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Sign & Countersign
If Minoans, like their neighbors and most peoples, began their calendric history counting cycles of the moon, we might find a way to count through a year of the Bull Leap fresco’s border by looking at its lunar aspects first.
Where to begin? Minoans wrote and read Linear A and B from left-to-right. The definitive fresco presents 62 crescents: close to but not the 60 phases of a 12-month, 5-phase lunar year. With one left-to-right counting clue, we have four possible crescents with which to begin.
Three of the four are blue crescents—they begin horizontal rows at top and bottom left, and atop the left vertical. While a Waning color might not seem the most auspicious basis for a New Year to “make the world live again,” we saw evidence in Chapter 1 that, at least in the later historic period, autumn did begin the Cretan/Greek year (Koehl “Marriage” 241). Why not? In a country burned dry by summer sun, winter rains enabled spring rebirth. Waning itself is a herald of renewal.
A calendar with a lunar basis, however, begins with New Moon. So do the observed Great Year’s doubled pairs of lunar/solar signs; and we find that the fresco’s left-side orange/New Moon crescent is the one candidate that begins a row. If we are in search of a Minoan-period lunar/solar calendar consistent with their writing and Great Year astronomy, the left vertical’s bottom orange crescent is where we must begin.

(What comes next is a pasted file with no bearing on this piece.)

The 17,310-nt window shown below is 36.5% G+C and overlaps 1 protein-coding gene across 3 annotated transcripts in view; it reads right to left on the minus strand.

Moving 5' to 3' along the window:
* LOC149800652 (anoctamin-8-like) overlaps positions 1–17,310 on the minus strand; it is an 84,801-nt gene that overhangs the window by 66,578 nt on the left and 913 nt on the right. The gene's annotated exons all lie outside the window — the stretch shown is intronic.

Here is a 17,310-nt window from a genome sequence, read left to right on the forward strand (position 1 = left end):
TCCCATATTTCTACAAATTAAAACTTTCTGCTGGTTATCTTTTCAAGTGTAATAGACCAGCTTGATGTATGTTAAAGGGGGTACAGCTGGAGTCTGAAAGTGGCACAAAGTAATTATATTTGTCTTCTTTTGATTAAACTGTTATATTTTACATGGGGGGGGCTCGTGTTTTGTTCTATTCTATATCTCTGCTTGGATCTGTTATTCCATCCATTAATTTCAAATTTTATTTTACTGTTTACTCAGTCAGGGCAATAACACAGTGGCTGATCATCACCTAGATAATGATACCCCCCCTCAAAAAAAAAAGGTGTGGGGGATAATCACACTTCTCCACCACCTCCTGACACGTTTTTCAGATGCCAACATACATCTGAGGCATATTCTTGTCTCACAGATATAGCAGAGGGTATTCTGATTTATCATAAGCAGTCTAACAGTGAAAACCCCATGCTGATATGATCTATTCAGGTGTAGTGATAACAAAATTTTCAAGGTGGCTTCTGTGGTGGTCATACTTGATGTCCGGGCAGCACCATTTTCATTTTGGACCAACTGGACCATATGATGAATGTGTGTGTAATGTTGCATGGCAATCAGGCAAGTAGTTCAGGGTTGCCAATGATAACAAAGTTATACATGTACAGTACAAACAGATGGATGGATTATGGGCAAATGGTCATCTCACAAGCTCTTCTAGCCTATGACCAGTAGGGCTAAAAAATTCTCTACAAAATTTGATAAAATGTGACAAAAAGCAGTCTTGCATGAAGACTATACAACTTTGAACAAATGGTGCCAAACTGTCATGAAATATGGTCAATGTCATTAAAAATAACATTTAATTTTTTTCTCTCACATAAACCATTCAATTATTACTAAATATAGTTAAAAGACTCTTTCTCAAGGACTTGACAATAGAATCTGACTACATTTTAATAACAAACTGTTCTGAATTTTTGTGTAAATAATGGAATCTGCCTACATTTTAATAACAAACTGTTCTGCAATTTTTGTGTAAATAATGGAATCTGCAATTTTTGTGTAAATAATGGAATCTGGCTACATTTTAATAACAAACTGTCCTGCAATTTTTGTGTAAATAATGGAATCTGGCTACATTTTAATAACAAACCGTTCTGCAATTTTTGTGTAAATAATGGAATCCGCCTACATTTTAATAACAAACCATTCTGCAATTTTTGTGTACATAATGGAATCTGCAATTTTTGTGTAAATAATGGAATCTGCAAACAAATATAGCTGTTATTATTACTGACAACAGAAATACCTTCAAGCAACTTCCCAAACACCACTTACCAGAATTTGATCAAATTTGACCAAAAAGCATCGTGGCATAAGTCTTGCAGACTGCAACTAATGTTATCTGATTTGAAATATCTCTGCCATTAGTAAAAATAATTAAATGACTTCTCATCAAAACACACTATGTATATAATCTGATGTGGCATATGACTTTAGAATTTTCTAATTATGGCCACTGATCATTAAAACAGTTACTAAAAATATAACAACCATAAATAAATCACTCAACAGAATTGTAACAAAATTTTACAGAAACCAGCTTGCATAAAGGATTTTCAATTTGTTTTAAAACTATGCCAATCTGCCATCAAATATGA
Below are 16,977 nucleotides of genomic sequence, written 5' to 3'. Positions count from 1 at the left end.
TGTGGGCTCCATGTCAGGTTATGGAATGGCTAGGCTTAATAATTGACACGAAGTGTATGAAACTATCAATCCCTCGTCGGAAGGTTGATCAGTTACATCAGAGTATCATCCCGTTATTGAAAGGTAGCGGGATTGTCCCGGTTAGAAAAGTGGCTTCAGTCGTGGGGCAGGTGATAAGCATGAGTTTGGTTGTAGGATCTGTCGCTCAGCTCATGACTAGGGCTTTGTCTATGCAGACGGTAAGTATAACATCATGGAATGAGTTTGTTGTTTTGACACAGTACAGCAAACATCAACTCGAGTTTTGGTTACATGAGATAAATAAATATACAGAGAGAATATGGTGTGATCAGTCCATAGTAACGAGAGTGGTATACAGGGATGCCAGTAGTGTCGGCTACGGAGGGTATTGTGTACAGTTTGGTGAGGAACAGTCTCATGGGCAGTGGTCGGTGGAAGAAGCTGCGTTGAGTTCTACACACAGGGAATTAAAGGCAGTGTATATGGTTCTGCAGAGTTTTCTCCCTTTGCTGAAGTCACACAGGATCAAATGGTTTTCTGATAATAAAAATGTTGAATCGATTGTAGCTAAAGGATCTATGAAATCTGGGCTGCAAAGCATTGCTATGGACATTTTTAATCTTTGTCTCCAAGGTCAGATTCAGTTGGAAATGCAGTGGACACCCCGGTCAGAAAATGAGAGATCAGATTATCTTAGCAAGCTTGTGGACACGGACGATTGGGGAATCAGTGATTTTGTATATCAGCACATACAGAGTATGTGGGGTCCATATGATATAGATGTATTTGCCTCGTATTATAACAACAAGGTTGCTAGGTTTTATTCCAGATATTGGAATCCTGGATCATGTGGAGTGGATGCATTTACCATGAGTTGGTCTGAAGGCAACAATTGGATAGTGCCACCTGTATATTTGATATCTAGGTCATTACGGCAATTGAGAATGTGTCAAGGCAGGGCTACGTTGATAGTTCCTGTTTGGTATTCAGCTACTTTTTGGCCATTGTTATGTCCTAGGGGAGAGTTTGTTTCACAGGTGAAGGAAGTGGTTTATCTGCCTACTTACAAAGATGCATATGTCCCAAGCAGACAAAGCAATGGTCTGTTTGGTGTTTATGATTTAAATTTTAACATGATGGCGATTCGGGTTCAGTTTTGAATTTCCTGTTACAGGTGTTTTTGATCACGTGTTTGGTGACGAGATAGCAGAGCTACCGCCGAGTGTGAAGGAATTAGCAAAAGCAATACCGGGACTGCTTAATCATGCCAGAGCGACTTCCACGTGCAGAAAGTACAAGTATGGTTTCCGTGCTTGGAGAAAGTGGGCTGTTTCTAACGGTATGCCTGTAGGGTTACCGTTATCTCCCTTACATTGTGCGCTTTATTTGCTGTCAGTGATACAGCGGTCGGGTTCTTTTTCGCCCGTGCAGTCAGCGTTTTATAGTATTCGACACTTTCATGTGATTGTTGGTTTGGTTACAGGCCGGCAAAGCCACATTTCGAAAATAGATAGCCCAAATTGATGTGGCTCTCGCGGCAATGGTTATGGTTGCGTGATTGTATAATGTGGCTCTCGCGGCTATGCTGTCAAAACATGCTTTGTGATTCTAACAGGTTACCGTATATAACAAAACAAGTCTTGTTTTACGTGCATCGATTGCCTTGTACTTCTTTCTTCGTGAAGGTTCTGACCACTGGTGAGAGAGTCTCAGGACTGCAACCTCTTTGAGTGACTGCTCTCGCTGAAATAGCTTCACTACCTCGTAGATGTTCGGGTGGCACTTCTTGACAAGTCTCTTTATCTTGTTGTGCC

Now we need warning of a launch-point hazard in the Ashmolean Version of the Fresco—even as it offers the best-established color-sequence of lunar crescents.
Notice, in the left vertical, that Cameron’s and Hood’s best original fragments are at top and bottom, for the orange and blue crescents. Look closer.
Between top and bottom, the “colored blank place-holders” show the established sequence of colors—but, they are in order descending from the top blue crescent, and not in the sequence as it must unfold upward, from the bottom’s New/orange one.
Observe that, counting down from the left vertical’s original top blue crescent, we have what we expect—the colors sequencing from Waning/blue, through black, orange, red, white, blue, black and orange, to complete the vertical. But, counting upward from the left vertical’s original New/orange crescent, by established color-sequence, we look next not for black’s Dark phase, but for a Waxing moon’s red crescent. This is not to fault Cameron and Hood: it is consistent with the fact that there was nothing calendric or more than formally numerical in their Version.
To be clear: the established color-sequence, unfolding up the left vertical, should show a Waxing red crescent in the 2nd and 7th upward positions, which now are black. (Noted below, there is another problem, too, that leads to understanding.)
Let nothing about this experiment grow vague. Anchor this distinction by comparing the right vertical’s color-sequence, traveling down from blue (top) to orange (at bottom). We can see that that is the correct color-sequence in two ways.
The right vertical’s sequence is consistent with the whole fresco’s colored-crescent pattern. It fulfills the correct sequence as at last we come counting down the right vertical, to complete the whole border. You will see, by the fresco’s own logic of signs and countersigns, that this end-point is not imposed, but generic.